I just tested my blood sugar about an hour and a half after eating a sweet potato with ghee and tuna and it was 100. I was pretty pleased with that! Of course, I’m one of the few ladies I know that didn’t fail the glucose tolerance test forced upon all pregnant women. I remember it being around 100 an hour after drinking that awful orange drink. Perhaps I’ve never actually been insulin resistant–I always assumed I was back when I was overweight simply BECAUSE I was overweight.

    I’ve found that about a half sweet potato pushes me up around 125, so I’ll eat that much with dinner now and then. No white potatoes, though — those push my glucose much higher.

  12. cTo says:

    Point of interest, our individual relationships with dairy might be more complicated than just being able to digest it. I too have no problems digesting dairy and did primal-paleo for two years, frequently enjoying yogurts and heavy creams. But then recently I tried a 3-week sugar/honey and dairy detox for the hell of it and lost 5 stubborn fat pounds around my abdomen, cleared up my sinuses considerably, and found that my mood and energy levels improved and evened out over the course of the day. Im now sticking with a much lower dairy intake and really enjoying the results (even though I do miss my full-fat yogurts :( )

    I’ve considered going dairy-free for a month or so just see if I feel any different.

    • Robinowitz says:

      That’s interesting, cTO, because on Sunday I decided to embark on dairy-free for 30 days to see how I feel. This is day 6 and I feel better and more energetic. I also expect to lose some weight because last time I gave up dairy for 2 weeks I lost 9 lbs! I know that’s a lot in a short time, but when I started eating dairy again I gained most of it back. I’m sure at least half of it was water weight as dairy seems to really make me retain water. A whole month of no dairy will be very illuminating. I’d never want to give it up forever, but if it’s something that keeps me at a heavier weight them I suppose it would be worth it to abstain for a while, just to see:)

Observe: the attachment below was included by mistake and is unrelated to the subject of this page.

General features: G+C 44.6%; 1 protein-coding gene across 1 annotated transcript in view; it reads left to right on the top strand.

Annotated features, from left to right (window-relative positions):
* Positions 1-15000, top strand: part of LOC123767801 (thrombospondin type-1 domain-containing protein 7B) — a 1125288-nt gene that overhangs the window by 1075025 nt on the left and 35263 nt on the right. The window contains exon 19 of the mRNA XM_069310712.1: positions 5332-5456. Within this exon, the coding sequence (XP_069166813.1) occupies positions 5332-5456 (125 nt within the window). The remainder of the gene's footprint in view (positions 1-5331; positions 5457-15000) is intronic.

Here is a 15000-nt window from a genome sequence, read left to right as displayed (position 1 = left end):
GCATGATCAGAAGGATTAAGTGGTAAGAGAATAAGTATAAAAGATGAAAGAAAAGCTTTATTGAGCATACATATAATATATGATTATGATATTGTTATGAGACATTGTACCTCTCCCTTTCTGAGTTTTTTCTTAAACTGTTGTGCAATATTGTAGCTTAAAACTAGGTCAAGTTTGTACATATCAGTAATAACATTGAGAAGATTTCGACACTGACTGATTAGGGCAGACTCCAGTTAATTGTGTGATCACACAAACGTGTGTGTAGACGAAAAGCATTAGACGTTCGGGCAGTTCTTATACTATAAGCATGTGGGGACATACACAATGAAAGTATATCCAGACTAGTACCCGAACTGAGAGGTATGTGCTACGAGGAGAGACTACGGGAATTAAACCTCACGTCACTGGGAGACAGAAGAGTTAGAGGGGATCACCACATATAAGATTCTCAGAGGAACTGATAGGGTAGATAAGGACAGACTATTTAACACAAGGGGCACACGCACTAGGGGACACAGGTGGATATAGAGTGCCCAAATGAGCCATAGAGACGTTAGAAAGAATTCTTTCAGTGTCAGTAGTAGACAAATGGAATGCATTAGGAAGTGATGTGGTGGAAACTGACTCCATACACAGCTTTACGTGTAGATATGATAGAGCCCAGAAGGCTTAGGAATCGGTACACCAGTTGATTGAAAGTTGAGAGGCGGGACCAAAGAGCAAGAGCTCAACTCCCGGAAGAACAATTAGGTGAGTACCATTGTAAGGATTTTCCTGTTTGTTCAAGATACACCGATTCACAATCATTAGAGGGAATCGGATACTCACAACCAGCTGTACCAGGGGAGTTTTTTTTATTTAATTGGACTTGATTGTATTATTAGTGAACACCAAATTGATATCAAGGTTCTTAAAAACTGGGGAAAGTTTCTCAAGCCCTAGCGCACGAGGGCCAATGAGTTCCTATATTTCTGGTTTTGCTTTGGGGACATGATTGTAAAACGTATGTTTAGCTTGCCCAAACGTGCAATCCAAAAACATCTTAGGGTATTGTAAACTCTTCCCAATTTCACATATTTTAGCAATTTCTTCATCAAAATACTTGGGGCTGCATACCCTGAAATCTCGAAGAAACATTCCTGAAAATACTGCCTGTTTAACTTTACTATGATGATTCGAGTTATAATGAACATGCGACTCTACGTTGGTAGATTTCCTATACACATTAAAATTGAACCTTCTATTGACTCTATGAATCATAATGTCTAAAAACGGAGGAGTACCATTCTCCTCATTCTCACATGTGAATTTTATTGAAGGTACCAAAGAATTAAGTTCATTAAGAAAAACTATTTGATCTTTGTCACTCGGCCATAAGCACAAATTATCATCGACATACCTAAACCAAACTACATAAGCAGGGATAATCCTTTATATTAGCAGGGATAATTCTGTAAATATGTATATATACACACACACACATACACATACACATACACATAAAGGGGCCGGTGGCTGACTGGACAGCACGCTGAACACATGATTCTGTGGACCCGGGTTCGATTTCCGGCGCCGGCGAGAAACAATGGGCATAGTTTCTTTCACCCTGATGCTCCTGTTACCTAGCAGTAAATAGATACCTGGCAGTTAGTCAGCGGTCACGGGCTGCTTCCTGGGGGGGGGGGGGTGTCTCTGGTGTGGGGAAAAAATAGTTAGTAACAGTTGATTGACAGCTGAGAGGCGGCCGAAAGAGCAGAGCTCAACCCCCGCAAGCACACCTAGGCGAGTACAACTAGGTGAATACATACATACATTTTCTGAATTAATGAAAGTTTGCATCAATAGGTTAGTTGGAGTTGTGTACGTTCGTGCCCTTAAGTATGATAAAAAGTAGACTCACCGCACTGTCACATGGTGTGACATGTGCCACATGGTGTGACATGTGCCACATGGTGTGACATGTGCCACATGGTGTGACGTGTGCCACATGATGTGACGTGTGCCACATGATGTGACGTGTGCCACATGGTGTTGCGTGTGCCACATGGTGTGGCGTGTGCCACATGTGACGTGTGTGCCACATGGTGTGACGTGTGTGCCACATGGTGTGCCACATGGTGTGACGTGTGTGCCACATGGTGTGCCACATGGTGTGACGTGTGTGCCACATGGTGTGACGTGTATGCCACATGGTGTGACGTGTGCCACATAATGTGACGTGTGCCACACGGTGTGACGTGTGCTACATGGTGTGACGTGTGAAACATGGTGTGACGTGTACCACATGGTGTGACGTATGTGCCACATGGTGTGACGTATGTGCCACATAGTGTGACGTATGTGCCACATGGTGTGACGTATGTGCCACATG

Tom: have you read about the Whole9 blog and the Whole30 program? They recommend and provide resources for a free 30 day program of eating high quality meats, fish, eggs, lots of veggies, some fruit and nuts, but ZERO grains, sugars, dairy, legumes, alcohol. I’d just have to give up dairy and stevia to try it (giving up stevia isn’t easy for me) but otherwise it’s a nice detox program from the SAD most people eat. I mention it because your Fathead movie is listed as one of their resources!

      Yes, I’m familiar with the program and will probably give a try sometime just to see what happens.